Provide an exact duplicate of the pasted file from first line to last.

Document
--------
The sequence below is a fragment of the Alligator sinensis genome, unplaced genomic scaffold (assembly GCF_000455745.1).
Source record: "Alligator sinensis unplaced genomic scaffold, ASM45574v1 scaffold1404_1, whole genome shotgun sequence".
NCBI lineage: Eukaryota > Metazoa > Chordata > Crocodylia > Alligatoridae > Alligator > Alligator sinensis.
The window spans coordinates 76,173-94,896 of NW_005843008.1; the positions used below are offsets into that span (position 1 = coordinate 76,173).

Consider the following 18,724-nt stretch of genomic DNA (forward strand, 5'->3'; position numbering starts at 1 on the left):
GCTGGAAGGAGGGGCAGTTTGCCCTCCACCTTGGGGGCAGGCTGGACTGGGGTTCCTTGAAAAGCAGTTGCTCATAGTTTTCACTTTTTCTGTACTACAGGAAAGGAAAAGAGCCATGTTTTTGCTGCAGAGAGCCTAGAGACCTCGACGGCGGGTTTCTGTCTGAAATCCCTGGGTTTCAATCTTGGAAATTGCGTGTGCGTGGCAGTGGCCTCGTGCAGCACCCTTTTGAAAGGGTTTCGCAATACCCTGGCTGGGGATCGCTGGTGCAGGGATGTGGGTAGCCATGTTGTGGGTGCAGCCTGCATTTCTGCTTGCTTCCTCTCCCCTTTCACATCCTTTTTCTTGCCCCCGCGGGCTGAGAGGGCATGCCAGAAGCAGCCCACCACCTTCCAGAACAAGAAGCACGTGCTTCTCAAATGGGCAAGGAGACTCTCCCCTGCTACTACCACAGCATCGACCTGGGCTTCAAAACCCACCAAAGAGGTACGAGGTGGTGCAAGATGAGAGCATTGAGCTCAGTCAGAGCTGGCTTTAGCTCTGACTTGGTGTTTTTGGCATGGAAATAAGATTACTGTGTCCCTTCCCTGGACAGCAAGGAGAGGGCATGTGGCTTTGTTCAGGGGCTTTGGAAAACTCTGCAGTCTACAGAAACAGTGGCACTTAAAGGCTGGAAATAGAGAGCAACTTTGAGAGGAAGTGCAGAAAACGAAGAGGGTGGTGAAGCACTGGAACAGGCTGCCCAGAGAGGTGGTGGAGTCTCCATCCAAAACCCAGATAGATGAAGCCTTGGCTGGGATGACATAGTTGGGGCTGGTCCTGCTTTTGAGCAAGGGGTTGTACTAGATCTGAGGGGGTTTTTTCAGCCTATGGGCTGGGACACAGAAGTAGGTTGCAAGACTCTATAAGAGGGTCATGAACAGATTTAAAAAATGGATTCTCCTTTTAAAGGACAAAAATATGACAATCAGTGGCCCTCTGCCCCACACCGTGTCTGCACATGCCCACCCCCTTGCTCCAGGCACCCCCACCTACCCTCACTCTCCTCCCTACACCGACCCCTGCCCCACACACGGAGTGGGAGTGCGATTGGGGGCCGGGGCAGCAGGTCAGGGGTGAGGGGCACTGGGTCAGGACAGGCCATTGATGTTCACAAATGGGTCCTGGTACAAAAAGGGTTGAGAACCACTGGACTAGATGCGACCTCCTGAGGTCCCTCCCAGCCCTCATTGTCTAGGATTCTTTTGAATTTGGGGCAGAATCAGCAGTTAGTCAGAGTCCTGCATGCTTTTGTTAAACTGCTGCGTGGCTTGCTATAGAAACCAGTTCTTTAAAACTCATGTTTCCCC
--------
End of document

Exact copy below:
The sequence below is a fragment of the Alligator sinensis genome, unplaced genomic scaffold (assembly GCF_000455745.1).
Source record: "Alligator sinensis unplaced genomic scaffold, ASM45574v1 scaffold1404_1, whole genome shotgun sequence".
NCBI lineage: Eukaryota > Metazoa > Chordata > Crocodylia > Alligatoridae > Alligator > Alligator sinensis.
The window spans coordinates 76,173-94,896 of NW_005843008.1; the positions used below are offsets into that span (position 1 = coordinate 76,173).

Consider the following 18,724-nt stretch of genomic DNA (forward strand, 5'->3'; position numbering starts at 1 on the left):
GCTGGAAGGAGGGGCAGTTTGCCCTCCACCTTGGGGGCAGGCTGGACTGGGGTTCCTTGAAAAGCAGTTGCTCATAGTTTTCACTTTTTCTGTACTACAGGAAAGGAAAAGAGCCATGTTTTTGCTGCAGAGAGCCTAGAGACCTCGACGGCGGGTTTCTGTCTGAAATCCCTGGGTTTCAATCTTGGAAATTGCGTGTGCGTGGCAGTGGCCTCGTGCAGCACCCTTTTGAAAGGGTTTCGCAATACCCTGGCTGGGGATCGCTGGTGCAGGGATGTGGGTAGCCATGTTGTGGGTGCAGCCTGCATTTCTGCTTGCTTCCTCTCCCCTTTCACATCCTTTTTCTTGCCCCCGCGGGCTGAGAGGGCATGCCAGAAGCAGCCCACCACCTTCCAGAACAAGAAGCACGTGCTTCTCAAATGGGCAAGGAGACTCTCCCCTGCTACTACCACAGCATCGACCTGGGCTTCAAAACCCACCAAAGAGGTACGAGGTGGTGCAAGATGAGAGCATTGAGCTCAGTCAGAGCTGGCTTTAGCTCTGACTTGGTGTTTTTGGCATGGAAATAAGATTACTGTGTCCCTTCCCTGGACAGCAAGGAGAGGGCATGTGGCTTTGTTCAGGGGCTTTGGAAAACTCTGCAGTCTACAGAAACAGTGGCACTTAAAGGCTGGAAATAGAGAGCAACTTTGAGAGGAAGTGCAGAAAACGAAGAGGGTGGTGAAGCACTGGAACAGGCTGCCCAGAGAGGTGGTGGAGTCTCCATCCAAAACCCAGATAGATGAAGCCTTGGCTGGGATGACATAGTTGGGGCTGGTCCTGCTTTTGAGCAAGGGGTTGTACTAGATCTGAGGGGGTTTTTTCAGCCTATGGGCTGGGACACAGAAGTAGGTTGCAAGACTCTATAAGAGGGTCATGAACAGATTTAAAAAATGGATTCTCCTTTTAAAGGACAAAAATATGACAATCAGTGGCCCTCTGCCCCACACCGTGTCTGCACATGCCCACCCCCTTGCTCCAGGCACCCCCACCTACCCTCACTCTCCTCCCTACACCGACCCCTGCCCCACACACGGAGTGGGAGTGCGATTGGGGGCCGGGGCAGCAGGTCAGGGGTGAGGGGCACTGGGTCAGGACAGGCCATTGATGTTCACAAATGGGTCCTGGTACAAAAAGGGTTGAGAACCACTGGACTAGATGCGACCTCCTGAGGTCCCTCCCAGCCCTCATTGTCTAGGATTCTTTTGAATTTGGGGCAGAATCAGCAGTTAGTCAGAGTCCTGCATGCTTTTGTTAAACTGCTGCGTGGCTTGCTATAGAAACCAGTTCTTTAAAACTCATGTTTCCCC